FBI needs to allow others in to restore confidence
For the past 23 years, Whitey Bulger was the FBI’s worst nightmare.
Now he’s their prisoner.
It was hard to find anyone in the Boston Police Department, the State Police, or the US Drug Enforcement Administration who truly believed the FBI wanted to find Bulger. He was the FBI’s prized, if highly overrated, snitch, and he had murdered many while the FBI protected him and compromised other investigations that other law enforcement agencies mounted against Bulger.
Bulger used to have the FBI in his pocket; now all he has in that pocket is the potential for revenge, should he choose to exact it. He has told friends — indeed he has even told corrupt FBI agents — that the FBI reneged on their deal to let him run his venal little empire as long as he fed them crumbs on the competition.
The obsession with the details of Bulger’s arrest is understandable. But the bigger picture is this: there has been a carefully constructed narrative, one of damage control for the FBI and Justice Department, which is now at risk. It was a narrative that held that Whitey Bulger was protected by a rogue FBI agent, John Connolly, and a rogue FBI supervisor, John Morris, both of whom had been dealt with: Connolly was given a life sentence and sent off to prison, and Morris was given immunity and sent off to disgrace.
But there are other FBI agents and supervisors who have been accused in open court by Bulger’s cohorts, Stevie Flemmi and Kevin Weeks, of accepting cash and gifts from Bulger, or looking the other way when they had a chance to lock him up. Those allegations supposedly needed corroboration before the Justice Department was prepared to seek more charges against FBI agents. Bulger might be that corroboration.
The FBI’s reputation was always under a cloud as long as Bulger was on the lam. And so his arrest in Santa Monica — so much for all those sightings in London, Italy, and other exotic locales — was a good day for the FBI. But it remains to be seen whether this turns out to be a good year for the FBI.
Honest cops who built cases against Bulger only to see them ruined or made more arduous by a duplicitous FBI say the FBI cannot control where the investigation goes now.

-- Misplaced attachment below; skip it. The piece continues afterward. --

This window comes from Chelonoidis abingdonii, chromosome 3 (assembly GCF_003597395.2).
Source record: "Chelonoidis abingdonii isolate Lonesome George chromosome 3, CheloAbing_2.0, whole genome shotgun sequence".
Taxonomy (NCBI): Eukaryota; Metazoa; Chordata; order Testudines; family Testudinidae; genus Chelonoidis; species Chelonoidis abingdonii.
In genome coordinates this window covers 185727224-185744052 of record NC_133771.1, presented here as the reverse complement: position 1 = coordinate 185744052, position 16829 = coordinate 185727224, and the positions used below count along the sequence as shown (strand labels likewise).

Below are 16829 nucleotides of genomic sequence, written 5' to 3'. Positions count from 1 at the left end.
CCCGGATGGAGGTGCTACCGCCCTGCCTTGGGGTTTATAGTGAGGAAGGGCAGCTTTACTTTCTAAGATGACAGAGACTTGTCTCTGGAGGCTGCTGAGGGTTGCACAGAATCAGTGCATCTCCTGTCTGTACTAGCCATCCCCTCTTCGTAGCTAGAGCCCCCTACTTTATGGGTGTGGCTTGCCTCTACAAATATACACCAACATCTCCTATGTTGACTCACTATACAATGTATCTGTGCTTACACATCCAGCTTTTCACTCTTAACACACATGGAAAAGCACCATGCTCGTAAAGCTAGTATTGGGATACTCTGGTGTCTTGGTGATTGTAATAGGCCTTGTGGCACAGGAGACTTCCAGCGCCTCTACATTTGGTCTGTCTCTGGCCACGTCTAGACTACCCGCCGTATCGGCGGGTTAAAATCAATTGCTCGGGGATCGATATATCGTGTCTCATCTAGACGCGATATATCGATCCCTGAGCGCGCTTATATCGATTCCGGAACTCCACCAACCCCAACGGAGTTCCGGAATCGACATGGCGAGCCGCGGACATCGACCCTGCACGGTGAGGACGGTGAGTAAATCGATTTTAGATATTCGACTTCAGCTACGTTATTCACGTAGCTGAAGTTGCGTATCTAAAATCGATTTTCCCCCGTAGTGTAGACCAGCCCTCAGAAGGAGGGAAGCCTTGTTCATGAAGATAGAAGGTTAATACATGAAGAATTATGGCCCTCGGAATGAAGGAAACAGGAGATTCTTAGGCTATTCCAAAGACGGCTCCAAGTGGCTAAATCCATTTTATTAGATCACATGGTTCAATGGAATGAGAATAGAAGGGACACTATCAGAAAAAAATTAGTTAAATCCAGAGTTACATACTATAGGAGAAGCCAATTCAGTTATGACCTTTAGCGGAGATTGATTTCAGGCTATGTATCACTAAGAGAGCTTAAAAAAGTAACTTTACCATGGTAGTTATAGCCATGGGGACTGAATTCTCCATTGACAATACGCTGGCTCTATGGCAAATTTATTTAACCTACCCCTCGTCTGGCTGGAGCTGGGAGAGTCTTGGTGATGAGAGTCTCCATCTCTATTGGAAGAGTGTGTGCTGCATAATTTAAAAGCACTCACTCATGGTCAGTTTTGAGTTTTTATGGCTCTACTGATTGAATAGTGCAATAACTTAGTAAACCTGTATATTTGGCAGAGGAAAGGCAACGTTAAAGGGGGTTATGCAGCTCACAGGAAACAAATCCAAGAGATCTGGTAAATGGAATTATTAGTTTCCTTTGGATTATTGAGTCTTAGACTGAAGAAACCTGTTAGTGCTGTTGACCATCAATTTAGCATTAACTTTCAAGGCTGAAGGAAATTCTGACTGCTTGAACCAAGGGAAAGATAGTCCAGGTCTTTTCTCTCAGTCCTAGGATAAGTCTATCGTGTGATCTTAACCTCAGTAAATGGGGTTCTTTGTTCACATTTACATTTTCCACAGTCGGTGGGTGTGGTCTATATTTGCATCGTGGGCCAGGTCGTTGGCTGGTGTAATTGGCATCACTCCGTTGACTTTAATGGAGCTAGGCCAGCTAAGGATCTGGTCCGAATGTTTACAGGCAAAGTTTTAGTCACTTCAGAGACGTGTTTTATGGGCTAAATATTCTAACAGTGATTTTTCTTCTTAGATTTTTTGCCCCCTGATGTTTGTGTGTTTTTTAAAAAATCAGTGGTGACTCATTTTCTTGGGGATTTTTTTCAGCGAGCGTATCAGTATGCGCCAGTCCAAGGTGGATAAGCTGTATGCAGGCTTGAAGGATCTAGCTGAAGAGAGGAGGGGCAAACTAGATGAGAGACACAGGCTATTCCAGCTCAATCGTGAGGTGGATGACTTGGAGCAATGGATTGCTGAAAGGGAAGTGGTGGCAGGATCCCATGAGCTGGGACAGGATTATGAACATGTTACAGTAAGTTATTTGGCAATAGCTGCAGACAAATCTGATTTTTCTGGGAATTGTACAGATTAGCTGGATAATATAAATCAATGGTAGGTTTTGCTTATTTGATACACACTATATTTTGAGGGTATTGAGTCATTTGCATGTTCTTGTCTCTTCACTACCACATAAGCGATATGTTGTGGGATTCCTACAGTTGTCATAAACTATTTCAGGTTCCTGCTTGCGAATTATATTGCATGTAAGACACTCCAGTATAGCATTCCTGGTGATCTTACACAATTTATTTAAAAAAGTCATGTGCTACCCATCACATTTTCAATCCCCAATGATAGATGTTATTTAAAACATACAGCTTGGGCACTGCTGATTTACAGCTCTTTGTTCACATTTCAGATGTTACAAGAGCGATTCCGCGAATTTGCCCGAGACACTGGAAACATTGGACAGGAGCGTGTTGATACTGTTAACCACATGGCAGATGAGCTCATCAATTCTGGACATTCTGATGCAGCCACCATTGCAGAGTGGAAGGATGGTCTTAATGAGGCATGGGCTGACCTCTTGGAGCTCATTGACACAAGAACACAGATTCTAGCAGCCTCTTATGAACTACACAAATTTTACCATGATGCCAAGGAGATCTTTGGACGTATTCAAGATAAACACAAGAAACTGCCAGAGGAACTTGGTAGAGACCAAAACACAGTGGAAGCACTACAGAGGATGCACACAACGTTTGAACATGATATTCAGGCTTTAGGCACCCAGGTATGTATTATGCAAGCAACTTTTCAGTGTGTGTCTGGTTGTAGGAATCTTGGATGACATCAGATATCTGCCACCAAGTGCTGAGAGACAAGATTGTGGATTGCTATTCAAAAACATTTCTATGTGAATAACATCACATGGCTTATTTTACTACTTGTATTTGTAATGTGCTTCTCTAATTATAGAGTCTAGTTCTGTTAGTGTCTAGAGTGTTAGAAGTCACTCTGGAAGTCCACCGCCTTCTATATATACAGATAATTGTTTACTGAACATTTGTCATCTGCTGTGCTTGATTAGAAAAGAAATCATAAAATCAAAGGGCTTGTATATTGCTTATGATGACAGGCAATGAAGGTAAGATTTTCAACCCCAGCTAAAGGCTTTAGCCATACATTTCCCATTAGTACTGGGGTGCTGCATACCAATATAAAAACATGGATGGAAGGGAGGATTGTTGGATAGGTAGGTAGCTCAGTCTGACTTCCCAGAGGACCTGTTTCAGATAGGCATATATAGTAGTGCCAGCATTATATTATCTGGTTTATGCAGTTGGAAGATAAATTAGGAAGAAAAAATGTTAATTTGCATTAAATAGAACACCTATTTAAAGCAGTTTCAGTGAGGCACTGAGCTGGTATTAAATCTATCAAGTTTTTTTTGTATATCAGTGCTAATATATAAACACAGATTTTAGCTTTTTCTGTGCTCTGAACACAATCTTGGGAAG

“The real issue here is now that Bulger is in custody, who gets access to him,’’ said Tom Foley, the retired State Police commander who led the investigation that resulted in the 1995 racketeering indictment against Bulger.
Foley and other law enforcement officials outside the FBI believe that the three men who have driven successive investigations into the FBI’s dirty dealings with Bulger — State Police Detective Lieutenant Steve Johnson, DEA agent Dan Doherty, and assistant US attorney Fred Wyshak — need to have access to Bulger to restore public confidence, to prove that anything and everything that needs to come out will come out.
“Those are the guys who have the institutional memory,’’ said Bob Long, the retired State Police commander who led compromised attempts to get Bulger in the 1980s. “They’re the ones who know what questions to ask, to follow the unfollowed leads, especially when it comes to the FBI’s role in all this.’’
Long said the FBI has an inherent conflict of interest in controlling access to Bulger and being the chief investigatory agency in the case.
“If Bulger decides to talk, whatever he has to say, the potential for additional criminal charges, will implicate the FBI,’’ said Long. “I’m not saying the FBI doesn’t have an interest in this. I’m saying they can’t control it or have exclusive access to Bulger. You have to let the guys who have proved they want to get to the bottom of this have access, too.’’
It was a multiagency task force led by the FBI that finally tracked down Bulger. Only a multiagency approach can credibly question and debrief him now.
Kevin Cullen is a Globe columnist. He can be reached at firstname.lastname@example.org